1984




10.38




8.63


13.30




12.01



Trucking wage estimates reproduced from Table 4. All-
industry average wage estimates are for a married white
male with 12 years of education and 20 years of experi-
ence, and are estimated from separate union and nonunion
wage equations including all private sector employees.
Equations control for sex, education, experience, marital
status, and race, and include occupational, regional, and
one-digit industry fixed effects. All-industry averages are
based on average of industry fixed effects, and are
evaluated for blue collar workers.



31

in both union and nonunion trucking wages relative to the all-industry averages
during the deregulation period. These patterns are clearly evident in figures 3a
and 3b, which plot trucking and all-industry wage? for nonunion and union
workers, respectively. Until 1979, nonunion trucking wages rise steadily relative
to average nonunion wages. After 1979, trucking wages fall increasingly behind
average nonunion wages. All-industry average nonunion wages increase 35 percent
between 1979 and 1984, as compared to only 19 percent for the trucking industry.
The nonunion wage gap rises from an average of S.63 per hour in 1978-79 (8
percent of industry average nonunion wages) to an average of S2.21 per hour in
1983-84 (21 percent of industry average nonunion wages) ' "• Similar patterns are

no

evident in the union wage comparisons.

These results should be interpreted with some caution The sample sizes of
nonunion trucking drivers are quite small, averaging only 35 to 45 workers in the
1980s. These suggest quite substantial standard errors on the wage estimates. In
addition, the magnitude of the trucking wage decline depends critically upon the
period over which changes are measured. Because trucking wages gain relative to
average wages during the 1970s, using 1978 or 1979 as the regulation base year
and comparing changes through 1983 or 1984 will lead to larger estimates of
nonunion rents than would be predicted using earlier years as the regulation base.



surprising, given the pattern of sample mean wages reported in table 2.

Nonunion trucking wages are roughly the same percentage of all-industry
average nonunion wages in 1983-84 that they are in 1973-74. This may somewhat
complicate the interpretation of the post-1979 increase.

TO

The rate of increase in union trucking wages is dramatically lower than
that for all-industry average union wages after 1979. There is a 67 percent
increase in all-industry average union wages between 1979 and 1984, compared to
a 33 percent increase in trucking wages over the same period. This disparity
is sufficient to reverse the historic superiority of trucking wages; by 1983,
union trucking wages have for the first time in the sample fallen below all-
industry average union wages.



FIGURE 3
COMF/yv:SOS CF TRIXKING WAGES WITH AL'^- ISDl'STRV AVERAGE WAGES

3A; NOKUNION WORKERS




ALL-INDUSTRY



TRUCKING



1 673 1S7< 1676 1»7e 1 fr7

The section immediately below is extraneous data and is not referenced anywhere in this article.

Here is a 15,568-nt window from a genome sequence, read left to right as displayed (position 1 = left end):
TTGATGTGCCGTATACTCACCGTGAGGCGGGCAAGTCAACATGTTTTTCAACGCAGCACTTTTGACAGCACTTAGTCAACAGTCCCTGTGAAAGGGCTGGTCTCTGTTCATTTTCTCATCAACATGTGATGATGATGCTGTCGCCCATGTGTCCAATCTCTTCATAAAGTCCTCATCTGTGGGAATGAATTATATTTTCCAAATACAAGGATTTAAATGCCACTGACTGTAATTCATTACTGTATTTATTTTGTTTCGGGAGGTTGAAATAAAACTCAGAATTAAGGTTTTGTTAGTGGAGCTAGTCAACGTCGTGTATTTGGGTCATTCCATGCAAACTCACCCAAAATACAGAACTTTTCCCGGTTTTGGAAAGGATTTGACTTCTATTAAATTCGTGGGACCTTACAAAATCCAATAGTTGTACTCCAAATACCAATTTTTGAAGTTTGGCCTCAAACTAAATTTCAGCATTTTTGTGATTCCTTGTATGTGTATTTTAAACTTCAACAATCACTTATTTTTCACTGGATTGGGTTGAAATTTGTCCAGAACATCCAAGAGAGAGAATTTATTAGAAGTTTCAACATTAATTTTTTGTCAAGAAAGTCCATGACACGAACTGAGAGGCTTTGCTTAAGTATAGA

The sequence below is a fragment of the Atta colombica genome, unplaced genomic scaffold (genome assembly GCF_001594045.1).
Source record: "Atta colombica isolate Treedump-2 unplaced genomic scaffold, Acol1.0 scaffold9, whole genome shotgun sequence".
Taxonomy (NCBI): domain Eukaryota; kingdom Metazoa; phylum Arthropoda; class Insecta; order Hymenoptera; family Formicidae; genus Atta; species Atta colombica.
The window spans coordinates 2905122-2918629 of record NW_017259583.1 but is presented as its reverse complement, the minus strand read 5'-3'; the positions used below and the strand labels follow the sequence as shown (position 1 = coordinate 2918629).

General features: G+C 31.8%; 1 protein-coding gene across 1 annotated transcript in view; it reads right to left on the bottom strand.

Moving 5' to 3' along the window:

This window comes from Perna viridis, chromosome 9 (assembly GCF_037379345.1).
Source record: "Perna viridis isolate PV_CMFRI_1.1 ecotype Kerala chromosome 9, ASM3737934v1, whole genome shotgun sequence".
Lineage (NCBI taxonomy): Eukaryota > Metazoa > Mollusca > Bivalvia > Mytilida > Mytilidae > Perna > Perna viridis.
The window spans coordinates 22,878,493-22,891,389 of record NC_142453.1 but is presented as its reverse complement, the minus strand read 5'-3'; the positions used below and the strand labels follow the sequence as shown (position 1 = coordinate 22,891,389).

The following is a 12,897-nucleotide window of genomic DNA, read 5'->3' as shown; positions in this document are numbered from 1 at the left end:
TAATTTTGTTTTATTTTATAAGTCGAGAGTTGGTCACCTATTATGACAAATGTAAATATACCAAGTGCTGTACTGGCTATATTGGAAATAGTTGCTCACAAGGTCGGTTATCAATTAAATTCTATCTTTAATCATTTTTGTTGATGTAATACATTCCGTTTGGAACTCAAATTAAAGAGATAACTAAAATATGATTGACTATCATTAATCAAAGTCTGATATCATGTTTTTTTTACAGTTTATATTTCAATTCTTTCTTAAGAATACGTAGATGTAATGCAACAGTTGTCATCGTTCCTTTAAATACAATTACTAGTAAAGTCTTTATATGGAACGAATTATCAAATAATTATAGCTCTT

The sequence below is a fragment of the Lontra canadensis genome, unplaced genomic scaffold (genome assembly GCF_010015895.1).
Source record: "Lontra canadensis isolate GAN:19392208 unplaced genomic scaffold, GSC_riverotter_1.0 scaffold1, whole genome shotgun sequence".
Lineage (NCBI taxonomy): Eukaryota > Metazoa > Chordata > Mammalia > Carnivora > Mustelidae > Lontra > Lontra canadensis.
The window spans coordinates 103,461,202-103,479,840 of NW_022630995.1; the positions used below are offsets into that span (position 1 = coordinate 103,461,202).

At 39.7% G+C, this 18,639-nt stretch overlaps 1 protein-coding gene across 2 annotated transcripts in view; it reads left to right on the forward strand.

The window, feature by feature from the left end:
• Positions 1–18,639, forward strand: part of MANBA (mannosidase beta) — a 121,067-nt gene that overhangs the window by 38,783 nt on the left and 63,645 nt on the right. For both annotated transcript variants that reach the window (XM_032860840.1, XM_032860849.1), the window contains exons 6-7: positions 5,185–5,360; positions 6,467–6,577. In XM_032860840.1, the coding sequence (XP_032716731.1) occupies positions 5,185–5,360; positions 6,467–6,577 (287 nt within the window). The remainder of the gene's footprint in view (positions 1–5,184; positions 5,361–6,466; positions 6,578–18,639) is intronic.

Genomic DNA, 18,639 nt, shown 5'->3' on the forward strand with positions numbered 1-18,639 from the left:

D TRUCKING



1676 1676. 19eC 1961 1 &53 1&64

AU. INPU5TFY AVE



3B: UNION WOR};ERS




ALL-IN2L'STRY



TRUCKING



INli'J'I-'^T Av^



33

Witti thesp caveats in mind, however, the findings nevertheless appear to support
the hypothesis that nonunion, as well as union, trucking drivers shared in the
rents available under motor carrier regulation.



34
IV. Aggregate Union Losses

The magnitude of the rents implied by these results is substantial. To put
the findings into context, I calculate a rough measure of the total losses resulting
from deregulation. I restrict this calculation to rents captured by the Teamsters
Union, because of the difficulty quantifying nonunion rents. The calculation is
summarized in table 7. A number of assumptions are required to compute
aggregate union rents. First, I assume that deregulation reduced the 1973-78
union premium of 50 percent to the 1983-84 average premium of 39 percent. The
sensitivity of the estimate to this assumption is checked by recalculating losses
assuming a decline to the 1979-84 average premium of 30 percent. Second, I
assume that nonunion wages are unaffected by deregulation. This will understate
both union and nonunion rents to the extent that nonunion wages were bid up
under regulation. My calculation attributes the entire change in the union
premium to a reduction in rents, but omits any change due to a decline in the
overall trucking wage level. Finally, I exclude potential losses from a reduction
in union employment. There is substantial anecdotal evidence that Teamster
unemployment rates in the trucking industry have increased substantially since
deregulation, and that nonunion carriers have captured an increasing share of the
market. My computation of rent reductions excludes the union's loss from jobs

that are no longer held by union employees.



^"^ The Wall Street Journal (October 9, 1984, p.1) reports that the
Teamsters Union estimates 100,000 jobs have been lost since 1980. Lieb (1984)
and Hendricks (forthcoming) discuss the effects of increased nonunion competi-
tion on union employment. Although it is difficult to disentangle the role of
regulatory reforms from that of the 1981-82 recession, the persistence of such
high union unemployment rates appears to be considered abnormal by industry
observers.



35

TABLE 7
Aggregate Losses and Division of Rents



1. Aggregate losses for union

A. Assumptions;

■ union premia declines from 50% to 39%

sensitivity check; union premium dpclines from 50% to 30%

■ nonunion wages are unaffected by deregulation

■ unionization rate is constant at 60%



B.



Result for Class I intercity motor freight carriers in 1983;
886 firms (revenues greater than $5 million)